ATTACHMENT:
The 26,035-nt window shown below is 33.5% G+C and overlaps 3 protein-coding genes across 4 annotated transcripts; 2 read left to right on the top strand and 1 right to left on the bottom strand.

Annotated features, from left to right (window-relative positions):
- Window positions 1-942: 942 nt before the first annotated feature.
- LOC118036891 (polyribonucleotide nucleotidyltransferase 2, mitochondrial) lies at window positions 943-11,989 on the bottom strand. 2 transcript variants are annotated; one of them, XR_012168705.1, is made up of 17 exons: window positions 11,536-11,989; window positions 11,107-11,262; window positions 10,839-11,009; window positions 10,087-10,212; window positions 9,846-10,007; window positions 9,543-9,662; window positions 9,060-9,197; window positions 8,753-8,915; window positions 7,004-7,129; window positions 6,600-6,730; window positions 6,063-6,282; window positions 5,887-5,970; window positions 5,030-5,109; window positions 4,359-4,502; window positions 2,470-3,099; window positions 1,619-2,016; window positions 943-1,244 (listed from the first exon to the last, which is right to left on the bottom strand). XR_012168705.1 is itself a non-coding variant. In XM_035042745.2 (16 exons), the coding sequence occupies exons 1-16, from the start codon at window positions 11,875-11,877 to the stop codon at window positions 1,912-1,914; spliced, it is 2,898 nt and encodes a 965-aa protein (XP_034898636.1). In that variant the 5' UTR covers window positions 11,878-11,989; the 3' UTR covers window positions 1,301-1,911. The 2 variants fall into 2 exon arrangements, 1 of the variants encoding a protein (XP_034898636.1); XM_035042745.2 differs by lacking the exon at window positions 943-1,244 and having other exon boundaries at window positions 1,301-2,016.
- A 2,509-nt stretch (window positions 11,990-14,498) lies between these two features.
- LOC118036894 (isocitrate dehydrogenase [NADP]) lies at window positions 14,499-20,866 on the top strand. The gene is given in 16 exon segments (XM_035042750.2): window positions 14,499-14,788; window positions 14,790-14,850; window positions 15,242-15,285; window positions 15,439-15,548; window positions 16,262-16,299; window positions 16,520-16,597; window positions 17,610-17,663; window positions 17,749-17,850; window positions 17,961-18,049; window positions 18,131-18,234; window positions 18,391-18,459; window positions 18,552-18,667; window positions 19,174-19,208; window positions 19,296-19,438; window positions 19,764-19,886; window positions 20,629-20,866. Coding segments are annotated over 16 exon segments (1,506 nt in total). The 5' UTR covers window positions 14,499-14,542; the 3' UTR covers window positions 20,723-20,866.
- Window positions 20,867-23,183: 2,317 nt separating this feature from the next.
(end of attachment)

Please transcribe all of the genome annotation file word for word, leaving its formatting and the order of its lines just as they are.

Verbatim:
The 26,035-nt window shown below is 33.5% G+C and overlaps 3 protein-coding genes across 4 annotated transcripts; 2 read left to right on the top strand and 1 right to left on the bottom strand.

Annotated features, from left to right (window-relative positions):
- Window positions 1-942: 942 nt before the first annotated feature.
- LOC118036891 (polyribonucleotide nucleotidyltransferase 2, mitochondrial) lies at window positions 943-11,989 on the bottom strand. 2 transcript variants are annotated; one of them, XR_012168705.1, is made up of 17 exons: window positions 11,536-11,989; window positions 11,107-11,262; window positions 10,839-11,009; window positions 10,087-10,212; window positions 9,846-10,007; window positions 9,543-9,662; window positions 9,060-9,197; window positions 8,753-8,915; window positions 7,004-7,129; window positions 6,600-6,730; window positions 6,063-6,282; window positions 5,887-5,970; window positions 5,030-5,109; window positions 4,359-4,502; window positions 2,470-3,099; window positions 1,619-2,016; window positions 943-1,244 (listed from the first exon to the last, which is right to left on the bottom strand). XR_012168705.1 is itself a non-coding variant. In XM_035042745.2 (16 exons), the coding sequence occupies exons 1-16, from the start codon at window positions 11,875-11,877 to the stop codon at window positions 1,912-1,914; spliced, it is 2,898 nt and encodes a 965-aa protein (XP_034898636.1). In that variant the 5' UTR covers window positions 11,878-11,989; the 3' UTR covers window positions 1,301-1,911. The 2 variants fall into 2 exon arrangements, 1 of the variants encoding a protein (XP_034898636.1); XM_035042745.2 differs by lacking the exon at window positions 943-1,244 and having other exon boundaries at window positions 1,301-2,016.
- A 2,509-nt stretch (window positions 11,990-14,498) lies between these two features.
- LOC118036894 (isocitrate dehydrogenase [NADP]) lies at window positions 14,499-20,866 on the top strand. The gene is given in 16 exon segments (XM_035042750.2): window positions 14,499-14,788; window positions 14,790-14,850; window positions 15,242-15,285; window positions 15,439-15,548; window positions 16,262-16,299; window positions 16,520-16,597; window positions 17,610-17,663; window positions 17,749-17,850; window positions 17,961-18,049; window positions 18,131-18,234; window positions 18,391-18,459; window positions 18,552-18,667; window positions 19,174-19,208; window positions 19,296-19,438; window positions 19,764-19,886; window positions 20,629-20,866. Coding segments are annotated over 16 exon segments (1,506 nt in total). The 5' UTR covers window positions 14,499-14,542; the 3' UTR covers window positions 20,723-20,866.
- Window positions 20,867-23,183: 2,317 nt separating this feature from the next.